All posts tagged: Living history

baby

All Things Baby…and a Gender Reveal

It has been a very busy two weeks. I have been sewing up a storm and working very hard at this tricky little thing called online marketing.  And since my brain has been swimming with all the things that need to get done, I thought I would take a little mental break.  And what more perfect way to take my mind off all the craziness than to focus on my happy little bundle that is due in less than four months! Four months!! Eeeek!!! 🙂 The past few weeks have also been a bit of a roller coaster when it came to finding out the gender of our baby.  Since I am a planner, and sewer, it was important to me that I find out the gender in advance so I could plan and get as much done as I could before the baby comes.  So when our doctor told us at our 12 week sonogram that she was 85% sure she knew what the gender was, of course, we couldn’t wait to hear!  Imagine our joy …

ts-cover

A Timeline of Fashion’s Influence

A few weeks ago, I was contacted by the British men’s clothing company T.M. Lewin.  While I never have personally purchased clothing from them, I was very aware of the name and longevity. Established in 1898, they have spent the past one hundred years providing high quality men’s clothing and are well-known for the introduction of the button down shirt.  So what, may you ask, is a men’s clothing store doing reaching out to me, a women’s historical clothing blog?  Well, the company wished to celebrate 300 years of British influence on men’s fashion and wondered if I would be interested in participating.  At first, I wasn’t sure what I could do.  I mean, I enjoy men’s clothing, but enough to write about it?  I just wasn’t sure.  So I thought and spent some time studying the fabulous timeline graphic they sent me, and realized the large connection between men and women’s clothing. I thoroughly enjoyed my time researching and loved finding examples of women’s fashion that directly corresponded with men’s. So, with all that said, …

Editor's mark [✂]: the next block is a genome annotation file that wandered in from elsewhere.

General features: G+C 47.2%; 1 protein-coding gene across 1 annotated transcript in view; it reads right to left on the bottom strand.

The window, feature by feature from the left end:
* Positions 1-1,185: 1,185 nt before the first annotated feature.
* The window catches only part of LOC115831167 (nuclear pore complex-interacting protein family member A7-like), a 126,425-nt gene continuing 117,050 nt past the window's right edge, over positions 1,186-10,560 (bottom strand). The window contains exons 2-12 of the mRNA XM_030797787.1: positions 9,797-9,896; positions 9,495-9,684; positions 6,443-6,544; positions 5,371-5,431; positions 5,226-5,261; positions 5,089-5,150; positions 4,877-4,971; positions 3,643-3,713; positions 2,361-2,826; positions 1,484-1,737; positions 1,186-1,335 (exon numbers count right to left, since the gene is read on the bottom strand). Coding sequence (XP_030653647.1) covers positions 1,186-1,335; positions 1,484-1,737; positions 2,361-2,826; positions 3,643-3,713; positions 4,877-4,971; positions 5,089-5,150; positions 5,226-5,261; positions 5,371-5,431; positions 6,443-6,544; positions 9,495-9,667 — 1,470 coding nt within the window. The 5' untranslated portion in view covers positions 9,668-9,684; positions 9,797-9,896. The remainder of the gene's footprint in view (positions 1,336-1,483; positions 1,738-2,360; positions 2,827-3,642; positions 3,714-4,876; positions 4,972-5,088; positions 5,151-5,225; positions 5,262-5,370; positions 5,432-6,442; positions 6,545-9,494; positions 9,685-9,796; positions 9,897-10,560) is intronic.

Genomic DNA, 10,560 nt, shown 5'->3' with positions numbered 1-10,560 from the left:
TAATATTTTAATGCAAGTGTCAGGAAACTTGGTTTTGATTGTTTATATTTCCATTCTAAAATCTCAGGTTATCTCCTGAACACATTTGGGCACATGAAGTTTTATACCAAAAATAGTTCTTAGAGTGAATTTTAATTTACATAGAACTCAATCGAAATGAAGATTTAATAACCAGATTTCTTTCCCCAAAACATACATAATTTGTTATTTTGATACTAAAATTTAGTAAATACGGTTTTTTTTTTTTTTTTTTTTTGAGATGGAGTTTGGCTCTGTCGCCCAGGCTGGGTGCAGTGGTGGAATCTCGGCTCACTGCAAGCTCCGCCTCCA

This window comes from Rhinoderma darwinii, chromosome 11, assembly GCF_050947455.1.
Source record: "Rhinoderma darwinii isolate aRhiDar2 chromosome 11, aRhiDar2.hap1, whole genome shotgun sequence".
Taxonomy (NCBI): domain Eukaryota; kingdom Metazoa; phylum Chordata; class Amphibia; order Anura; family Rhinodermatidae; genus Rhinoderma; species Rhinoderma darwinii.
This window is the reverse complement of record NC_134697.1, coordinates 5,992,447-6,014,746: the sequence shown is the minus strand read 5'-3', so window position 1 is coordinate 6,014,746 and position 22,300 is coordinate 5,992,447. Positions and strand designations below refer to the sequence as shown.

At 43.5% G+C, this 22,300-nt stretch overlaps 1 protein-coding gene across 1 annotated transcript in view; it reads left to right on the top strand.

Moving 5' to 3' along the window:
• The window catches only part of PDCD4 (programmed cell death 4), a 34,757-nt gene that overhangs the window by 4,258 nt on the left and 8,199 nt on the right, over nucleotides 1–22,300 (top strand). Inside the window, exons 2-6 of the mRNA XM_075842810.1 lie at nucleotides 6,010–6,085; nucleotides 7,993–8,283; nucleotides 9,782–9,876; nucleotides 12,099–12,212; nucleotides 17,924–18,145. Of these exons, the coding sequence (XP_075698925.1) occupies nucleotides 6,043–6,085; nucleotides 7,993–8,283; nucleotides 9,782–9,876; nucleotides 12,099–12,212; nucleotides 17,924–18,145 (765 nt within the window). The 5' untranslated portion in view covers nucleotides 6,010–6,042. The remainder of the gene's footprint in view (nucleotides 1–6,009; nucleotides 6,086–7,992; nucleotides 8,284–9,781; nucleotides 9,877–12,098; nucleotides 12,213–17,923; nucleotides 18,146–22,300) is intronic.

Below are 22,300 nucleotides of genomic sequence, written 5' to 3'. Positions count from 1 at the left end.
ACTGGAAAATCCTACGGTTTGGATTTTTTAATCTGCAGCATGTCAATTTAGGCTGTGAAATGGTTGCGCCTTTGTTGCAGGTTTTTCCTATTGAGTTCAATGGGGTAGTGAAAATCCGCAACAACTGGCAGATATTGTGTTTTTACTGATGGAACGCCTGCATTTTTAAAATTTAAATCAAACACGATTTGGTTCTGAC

fashion

Fashion Plate Fun

Today I thought it would be fun to browse through a variety of fashion plates!  I mean, who doesn’t love a little gown envy?!   I decided to share a few of my favorites starting around 1830 and going up to 1940.  Ranging from daywear to evening wear, these fashion plates are just the thing to get your fashion juices flowing!   Let’s get started! This 1830’s evening gown is in the most amazing color of blue I have ever seen!   These 1850’s gowns are perfect examples of visiting or afternoon gowns. While it is a toss up between the two, I am in love with the yellow 1860’s ballgown with red floral accents. While I am sure walking was very difficult in this particular creation, I still love the color and pattern combinations of this 1880’s gown. A lovely array of turn of the century shirtwaists.   Sigh….I adore every single one of these 1910’s outfits.   Perfect for summer vacations, these 1920’s outfits are just made for an ocean resort. This soft …

chemisette

Regency Chemisette Video Tutorial

I am so excited about today’s post as it has been a long time in coming!  Using inspiration from a variety of sources, I have created a video tutorial and pattern on how to create a Regency Era Chemisette custom designed to fit you!  Simply open up the PDF pattern, follow the guidelines on how to create the pattern pieces, then watch the videos below to  learn how to create your very own chemisette.   Tutorial will help you create a chemisette with one or two ruffles (as pictured in images below.) (Image from Janet Arnold’s Patterns of Fashion I) (Painting of 1800 Empress Elizabeth Alexeievna, artist unknown) REGENCY CHEMISETTE VIDEO TUTORIAL Click the underlined link below to open up PDF pattern. regency-chemisette-pattern ***Videos show how to create a two ruffle chemisette.  If desired, simply cut out two ruffles using measurements presented in pattern**** Part One In this video section, I will show you how to construct the frame of the chemisette and create the neckline darts. Part Two In this section we will stitch darts, …